An analysis of records of multiply reflected ScS phases from ten deep‐focus earthquakes yields near‐vertical one‐way travel‐time residuals varying from +5.0 to −3.5 s. Continental and oceanic residuals overlap and both indicate large lateral variations. Similar values are found for the older oceanic basins and for continental shields. Most, if not all, of the variations can be attributed to differences in the lithosphere and asthenosphere. The mantle under Hawaii, Iceland and Trindade (South Atlantic) Islands is anomalously slow, all being postulated hotspots. In the case of Trindade, petrological data is consistent with a pronounced low‐velocity zone and large S delays. Some recent studies assumed that stations on oceanic islands were representative of the ocean as a whole and it has been suggested that continent‐ocean differences extend deeper than 400 km. The present results indicate that oceanic islands are anomalous, and that differences between oceans and continents need not extend below 200 km. This does not rule out the existence of deep lateral inhomogeneities, but only the proposal that continents, in general, are faster than oceans to depths greater than 400 km.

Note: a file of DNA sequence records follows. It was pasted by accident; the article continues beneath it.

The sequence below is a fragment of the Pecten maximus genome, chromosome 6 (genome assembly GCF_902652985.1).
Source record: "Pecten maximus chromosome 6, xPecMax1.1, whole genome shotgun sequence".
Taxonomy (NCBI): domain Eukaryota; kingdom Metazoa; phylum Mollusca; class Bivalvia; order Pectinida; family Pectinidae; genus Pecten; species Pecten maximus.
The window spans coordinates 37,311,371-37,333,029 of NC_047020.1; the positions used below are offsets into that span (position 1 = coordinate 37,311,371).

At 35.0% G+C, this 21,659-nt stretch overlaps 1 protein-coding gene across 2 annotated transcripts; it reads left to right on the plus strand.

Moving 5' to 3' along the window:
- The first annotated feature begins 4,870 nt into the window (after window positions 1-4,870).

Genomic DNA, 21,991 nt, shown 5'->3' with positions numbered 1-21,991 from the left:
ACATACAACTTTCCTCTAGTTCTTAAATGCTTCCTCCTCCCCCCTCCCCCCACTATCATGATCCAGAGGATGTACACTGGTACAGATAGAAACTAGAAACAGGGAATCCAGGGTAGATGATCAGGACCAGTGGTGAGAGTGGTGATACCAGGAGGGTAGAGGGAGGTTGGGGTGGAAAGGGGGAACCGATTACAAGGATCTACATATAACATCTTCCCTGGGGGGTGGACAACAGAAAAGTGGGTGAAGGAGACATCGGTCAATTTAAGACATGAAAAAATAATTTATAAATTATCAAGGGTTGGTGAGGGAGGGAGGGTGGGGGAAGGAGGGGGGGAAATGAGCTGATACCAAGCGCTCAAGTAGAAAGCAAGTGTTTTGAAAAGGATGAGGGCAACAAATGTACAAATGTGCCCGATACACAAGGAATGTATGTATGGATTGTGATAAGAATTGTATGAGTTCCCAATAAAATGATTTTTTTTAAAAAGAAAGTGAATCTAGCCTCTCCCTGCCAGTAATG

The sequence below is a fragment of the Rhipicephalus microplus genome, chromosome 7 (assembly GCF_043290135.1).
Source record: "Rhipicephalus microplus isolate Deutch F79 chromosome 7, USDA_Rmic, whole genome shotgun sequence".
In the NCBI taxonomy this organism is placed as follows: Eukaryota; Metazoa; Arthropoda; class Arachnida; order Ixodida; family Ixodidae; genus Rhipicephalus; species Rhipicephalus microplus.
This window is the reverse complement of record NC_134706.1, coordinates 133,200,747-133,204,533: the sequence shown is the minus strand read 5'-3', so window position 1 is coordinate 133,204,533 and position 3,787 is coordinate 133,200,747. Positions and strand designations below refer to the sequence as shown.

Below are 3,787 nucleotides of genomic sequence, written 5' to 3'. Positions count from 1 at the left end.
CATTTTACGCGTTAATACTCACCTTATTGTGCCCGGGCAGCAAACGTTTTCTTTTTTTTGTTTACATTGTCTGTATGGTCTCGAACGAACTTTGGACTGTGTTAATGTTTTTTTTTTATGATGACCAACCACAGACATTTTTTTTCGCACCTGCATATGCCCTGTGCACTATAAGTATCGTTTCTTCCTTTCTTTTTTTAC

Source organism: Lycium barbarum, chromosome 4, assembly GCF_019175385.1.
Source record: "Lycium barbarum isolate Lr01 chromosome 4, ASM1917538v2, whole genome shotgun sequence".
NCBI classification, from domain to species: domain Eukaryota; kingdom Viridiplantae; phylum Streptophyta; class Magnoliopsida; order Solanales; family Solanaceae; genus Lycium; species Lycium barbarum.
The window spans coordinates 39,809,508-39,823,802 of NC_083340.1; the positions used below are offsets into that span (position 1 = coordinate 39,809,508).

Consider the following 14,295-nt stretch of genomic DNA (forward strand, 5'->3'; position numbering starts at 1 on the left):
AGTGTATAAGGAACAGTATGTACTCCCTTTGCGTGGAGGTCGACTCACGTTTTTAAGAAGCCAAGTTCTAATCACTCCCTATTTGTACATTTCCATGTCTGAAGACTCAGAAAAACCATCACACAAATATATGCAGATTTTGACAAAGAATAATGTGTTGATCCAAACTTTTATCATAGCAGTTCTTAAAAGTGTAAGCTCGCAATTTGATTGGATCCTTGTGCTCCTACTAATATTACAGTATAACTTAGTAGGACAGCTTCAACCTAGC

ASJC Scopus subject areas
- Earth and Planetary Sciences(all)